While the Adtech’s are not full-on professional-standard logger boots, they are the best forestry boots we found for those on a budget, and a good choice for those felling their own trees or managing woodland.

Best Insulated: Chippewa 9″ Waterproof Insulated Steel-Toe EH Logger Boot

Best Insulated


  • Sizes: 6 to 14 (including wides and extra-wides)
  • Heel Height: 2.25 inches
  • Safety Toe: Steel


  • Three layers of waterproofing and insulation
  • Excellent Vibram sole
  • American made


  • A little heavy
  • Premium price

Chippewa has been making outdoor work boots since 1901, and are often quoted as being the “gold standard” for logger boots, combining renowned durability with waterproofing and insulation for exceptional comfort in all weathers.. These 9-inch tall boots combine a long tradition of skilled craftsmanship with the latest in materials technology.

The upper is full-grain leather, there’s a steel safety toe, and construction uses the Goodyear-welt method. While these are all signs of high quality, the stand-out features of this boot are the interior and the sole. A Dri-Lex lining offers moisture wicking to control sweat. There is also a waterproof Chip-A-Tex membrane. Both are breathable. Finally there is 3M Thinsulate Ultra, perhaps the world’s best footwear insulation material.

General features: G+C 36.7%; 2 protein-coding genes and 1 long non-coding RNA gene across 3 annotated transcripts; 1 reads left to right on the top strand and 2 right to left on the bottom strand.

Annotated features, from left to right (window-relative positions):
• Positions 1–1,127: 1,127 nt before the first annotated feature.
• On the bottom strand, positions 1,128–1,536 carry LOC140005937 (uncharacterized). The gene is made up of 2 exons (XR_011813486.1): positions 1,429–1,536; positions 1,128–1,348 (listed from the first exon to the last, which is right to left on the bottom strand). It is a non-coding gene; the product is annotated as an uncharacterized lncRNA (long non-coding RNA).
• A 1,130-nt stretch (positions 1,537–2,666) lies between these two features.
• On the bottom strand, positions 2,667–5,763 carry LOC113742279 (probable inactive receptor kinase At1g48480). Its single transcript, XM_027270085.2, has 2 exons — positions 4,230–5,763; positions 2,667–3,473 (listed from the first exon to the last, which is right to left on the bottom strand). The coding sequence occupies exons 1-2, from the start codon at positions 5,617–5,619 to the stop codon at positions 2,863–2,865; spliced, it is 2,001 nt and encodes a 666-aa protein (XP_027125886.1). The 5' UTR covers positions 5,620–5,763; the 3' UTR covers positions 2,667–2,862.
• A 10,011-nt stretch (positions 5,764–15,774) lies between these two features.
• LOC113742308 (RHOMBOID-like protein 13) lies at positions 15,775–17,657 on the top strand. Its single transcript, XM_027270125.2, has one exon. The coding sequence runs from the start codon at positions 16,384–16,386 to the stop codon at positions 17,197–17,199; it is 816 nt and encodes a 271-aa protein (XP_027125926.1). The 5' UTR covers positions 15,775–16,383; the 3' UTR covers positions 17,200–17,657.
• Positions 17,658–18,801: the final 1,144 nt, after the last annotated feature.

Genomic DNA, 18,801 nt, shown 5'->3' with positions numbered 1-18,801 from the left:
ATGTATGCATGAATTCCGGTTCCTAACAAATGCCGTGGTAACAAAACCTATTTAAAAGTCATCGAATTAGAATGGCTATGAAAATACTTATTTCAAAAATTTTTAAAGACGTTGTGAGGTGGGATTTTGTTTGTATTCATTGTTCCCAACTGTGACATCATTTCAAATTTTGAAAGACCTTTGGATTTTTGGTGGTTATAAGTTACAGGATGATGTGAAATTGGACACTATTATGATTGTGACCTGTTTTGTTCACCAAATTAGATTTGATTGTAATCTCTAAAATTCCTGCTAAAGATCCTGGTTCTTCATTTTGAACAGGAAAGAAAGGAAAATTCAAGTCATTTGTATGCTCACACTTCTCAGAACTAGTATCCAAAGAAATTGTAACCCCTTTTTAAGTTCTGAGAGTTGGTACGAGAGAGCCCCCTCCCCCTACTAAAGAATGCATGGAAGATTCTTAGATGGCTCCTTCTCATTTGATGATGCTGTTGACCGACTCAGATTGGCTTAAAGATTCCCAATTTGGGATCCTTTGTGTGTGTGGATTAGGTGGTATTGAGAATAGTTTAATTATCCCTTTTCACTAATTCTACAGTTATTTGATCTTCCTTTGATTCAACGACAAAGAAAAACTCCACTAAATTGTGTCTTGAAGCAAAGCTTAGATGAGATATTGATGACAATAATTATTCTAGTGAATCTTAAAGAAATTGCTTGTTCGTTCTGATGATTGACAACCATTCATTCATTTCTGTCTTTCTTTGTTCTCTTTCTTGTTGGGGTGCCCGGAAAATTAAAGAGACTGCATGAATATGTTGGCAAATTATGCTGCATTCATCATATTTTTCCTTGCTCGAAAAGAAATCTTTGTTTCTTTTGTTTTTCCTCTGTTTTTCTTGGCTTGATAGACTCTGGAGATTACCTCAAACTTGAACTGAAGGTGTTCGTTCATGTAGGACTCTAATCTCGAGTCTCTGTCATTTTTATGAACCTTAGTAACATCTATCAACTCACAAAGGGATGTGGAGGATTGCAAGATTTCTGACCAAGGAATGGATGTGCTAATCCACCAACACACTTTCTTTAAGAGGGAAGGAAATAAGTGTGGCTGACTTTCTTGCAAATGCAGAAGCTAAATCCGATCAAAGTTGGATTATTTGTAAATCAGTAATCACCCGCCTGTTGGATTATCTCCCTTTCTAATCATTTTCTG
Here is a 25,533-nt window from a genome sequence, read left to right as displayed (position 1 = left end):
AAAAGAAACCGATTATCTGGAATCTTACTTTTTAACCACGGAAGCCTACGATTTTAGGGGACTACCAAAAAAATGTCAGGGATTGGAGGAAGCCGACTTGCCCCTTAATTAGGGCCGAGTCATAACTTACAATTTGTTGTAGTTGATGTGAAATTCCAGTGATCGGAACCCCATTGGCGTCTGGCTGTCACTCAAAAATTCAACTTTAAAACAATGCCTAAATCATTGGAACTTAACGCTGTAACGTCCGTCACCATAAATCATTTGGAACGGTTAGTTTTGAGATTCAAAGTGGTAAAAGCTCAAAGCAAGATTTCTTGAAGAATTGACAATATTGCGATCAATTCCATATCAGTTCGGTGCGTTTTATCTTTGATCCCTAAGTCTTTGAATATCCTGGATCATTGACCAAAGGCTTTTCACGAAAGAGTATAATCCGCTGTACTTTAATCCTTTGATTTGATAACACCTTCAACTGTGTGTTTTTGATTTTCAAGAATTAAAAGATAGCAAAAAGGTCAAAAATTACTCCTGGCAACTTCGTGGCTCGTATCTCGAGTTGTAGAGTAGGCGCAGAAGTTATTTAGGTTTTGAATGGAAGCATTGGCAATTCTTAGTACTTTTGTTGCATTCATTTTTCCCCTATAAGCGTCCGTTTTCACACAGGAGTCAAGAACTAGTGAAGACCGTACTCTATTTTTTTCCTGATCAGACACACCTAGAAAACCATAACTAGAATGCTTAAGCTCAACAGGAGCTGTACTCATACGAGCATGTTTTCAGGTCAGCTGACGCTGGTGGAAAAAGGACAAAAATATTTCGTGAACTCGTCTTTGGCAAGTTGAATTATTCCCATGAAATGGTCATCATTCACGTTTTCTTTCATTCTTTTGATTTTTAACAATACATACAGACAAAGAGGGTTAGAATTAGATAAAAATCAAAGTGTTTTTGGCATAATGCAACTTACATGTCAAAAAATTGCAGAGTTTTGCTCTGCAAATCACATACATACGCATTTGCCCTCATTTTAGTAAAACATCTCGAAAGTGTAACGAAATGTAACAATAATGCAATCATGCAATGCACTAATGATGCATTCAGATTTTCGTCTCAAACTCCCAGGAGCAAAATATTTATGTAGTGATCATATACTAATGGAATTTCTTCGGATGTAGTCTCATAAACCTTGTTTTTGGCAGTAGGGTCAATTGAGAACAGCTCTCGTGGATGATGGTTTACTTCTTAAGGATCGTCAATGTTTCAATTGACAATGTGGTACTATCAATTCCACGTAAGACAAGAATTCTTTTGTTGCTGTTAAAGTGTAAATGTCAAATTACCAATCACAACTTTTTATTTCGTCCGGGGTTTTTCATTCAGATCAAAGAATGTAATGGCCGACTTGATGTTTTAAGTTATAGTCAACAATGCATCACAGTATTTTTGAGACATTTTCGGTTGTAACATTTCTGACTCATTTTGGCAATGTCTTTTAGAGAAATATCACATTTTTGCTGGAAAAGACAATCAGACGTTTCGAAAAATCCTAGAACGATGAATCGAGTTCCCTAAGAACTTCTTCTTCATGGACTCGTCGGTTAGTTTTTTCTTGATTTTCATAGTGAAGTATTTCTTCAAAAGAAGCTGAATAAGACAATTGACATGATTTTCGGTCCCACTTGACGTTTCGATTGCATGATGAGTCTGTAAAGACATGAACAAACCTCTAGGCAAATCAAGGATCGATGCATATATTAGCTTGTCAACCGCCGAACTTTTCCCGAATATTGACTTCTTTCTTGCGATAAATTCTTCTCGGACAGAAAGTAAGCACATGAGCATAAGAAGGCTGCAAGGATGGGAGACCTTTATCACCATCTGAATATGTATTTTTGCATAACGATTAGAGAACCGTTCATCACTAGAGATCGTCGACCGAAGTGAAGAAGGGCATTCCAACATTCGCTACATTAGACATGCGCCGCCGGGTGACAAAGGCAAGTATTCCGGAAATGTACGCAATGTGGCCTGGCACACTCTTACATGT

The sole is made by Italian specialist Vibram. Every lug is designed to maximize traction. The rubber compound is slip- and oil-resistant, and offers tremendous grip in wet conditions. It also works equally well regardless of temperature. The high arch meets EH standards for safety.

By the brand’s own admission, the Chippewa is a “hefty” logger boot, though they don’t feel cumbersome on the move. Size range is excellent, and there are three different colors to choose from. They do come with a premium price tag but are made to an exceptional standard, and are arguably the most comfortable winter logging boots available.

Best Waterproof: Carhartt 8″ Waterproof Composite Toe Leather Logger Boot

Best Waterproof


  • Sizes: 8 to 15 (including wides)
  • Heel Height: 2 inches
  • Safety Toe: Composite


  • Waterproof, insulated, and breathable